As the Bond franchise celebrated 40 years of being, the film to mark the occasion, ironically, forgot the subtle ingredients that make up the best Bond movies. What we get is a chaotic movie, excess is the order of the day, with Eon allowing Tamahori to stack up scene after scene of video game standard ideas. There is no lack of effort here, the heart is full of good intentions, but some big cheese in a suit should have reined the director in. It’s also a sad day in the Bond universe when a Bond film uses homage’s to homage itself, only for that idea to tire itself out as well. There is barely any time for reflective silences, for a show of character depth, on the odd occasion the film slows down, gasping for air, Tamahori rushes into the next bit of noise annoys. While the action is often as laughable as the dialogue. This may have made a pot load of cash, but few serious Bond fans would have returned to see this again at the cinema. It’s Bond for the non Bond fans, a lazy popcorn no brain for the gamers who just want crash, bang and wallop with no substance. Ssshh, did someone say Batman & Robin?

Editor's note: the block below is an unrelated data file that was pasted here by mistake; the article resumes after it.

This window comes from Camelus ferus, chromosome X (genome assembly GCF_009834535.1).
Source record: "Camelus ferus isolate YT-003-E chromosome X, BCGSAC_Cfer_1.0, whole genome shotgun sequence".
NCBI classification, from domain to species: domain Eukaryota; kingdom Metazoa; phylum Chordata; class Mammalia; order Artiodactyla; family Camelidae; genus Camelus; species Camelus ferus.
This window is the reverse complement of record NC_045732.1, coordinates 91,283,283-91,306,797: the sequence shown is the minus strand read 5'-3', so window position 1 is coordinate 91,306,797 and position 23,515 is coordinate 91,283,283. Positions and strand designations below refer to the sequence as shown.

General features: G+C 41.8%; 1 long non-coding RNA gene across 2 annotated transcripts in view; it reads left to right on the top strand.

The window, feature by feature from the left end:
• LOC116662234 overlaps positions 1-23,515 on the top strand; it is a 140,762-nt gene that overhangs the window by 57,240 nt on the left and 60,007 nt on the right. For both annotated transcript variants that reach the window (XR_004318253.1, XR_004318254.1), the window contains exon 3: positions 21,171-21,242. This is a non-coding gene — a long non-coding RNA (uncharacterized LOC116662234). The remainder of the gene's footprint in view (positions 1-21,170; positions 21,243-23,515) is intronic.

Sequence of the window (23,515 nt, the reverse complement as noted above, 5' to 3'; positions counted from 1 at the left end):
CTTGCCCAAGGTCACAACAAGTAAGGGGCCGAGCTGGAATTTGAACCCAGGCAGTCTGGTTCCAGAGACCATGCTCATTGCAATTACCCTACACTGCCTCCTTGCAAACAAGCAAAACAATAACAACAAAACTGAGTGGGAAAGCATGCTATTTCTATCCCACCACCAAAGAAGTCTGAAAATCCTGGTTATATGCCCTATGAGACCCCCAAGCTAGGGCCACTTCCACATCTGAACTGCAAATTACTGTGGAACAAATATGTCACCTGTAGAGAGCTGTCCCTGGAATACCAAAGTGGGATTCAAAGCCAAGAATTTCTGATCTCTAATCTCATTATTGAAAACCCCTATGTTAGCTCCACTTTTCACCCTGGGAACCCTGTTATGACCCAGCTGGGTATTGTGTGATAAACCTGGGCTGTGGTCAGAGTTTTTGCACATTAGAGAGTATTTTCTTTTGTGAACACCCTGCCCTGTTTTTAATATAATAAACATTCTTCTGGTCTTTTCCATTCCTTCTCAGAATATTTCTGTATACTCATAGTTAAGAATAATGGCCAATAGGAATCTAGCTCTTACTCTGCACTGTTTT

As the film unfolds in a blur of sledgehammer editing and lack of restraint, not to forget CGI that is shameful, the cast struggle to keep the good ship Bond afloat. Brosnan is on smug auto-pilot, this film proving to be a sad farewell for him from a role he had previously graced with some distinction. Berry is gorgeous but looks awkward with the action scenes and can’t carry off the chirpy aspects of the script, though in her defence she’s not done any favours by the writers and Tamahori is more concerned with showcasing her twin assets. Pike is OK, sexy and feisty, if a little difficult to accept as a MI6 agent. Stephens, who went on to do very good acting work later in his career, hams it up for all he is worth. Meant to be a shadow characterisation of Bond, Stephens plays Gustav Graves as some posh cartoon character from a Brit sit-com, a world away from the much needed dastard villain opposing Bond. His motives unclear and a victim of one of the film’s more berserker twists. Yune is fun with his diamond studded face and old pros Cleese and Dench at least come out of it with reputations still intact. While Madsen is criminally underused.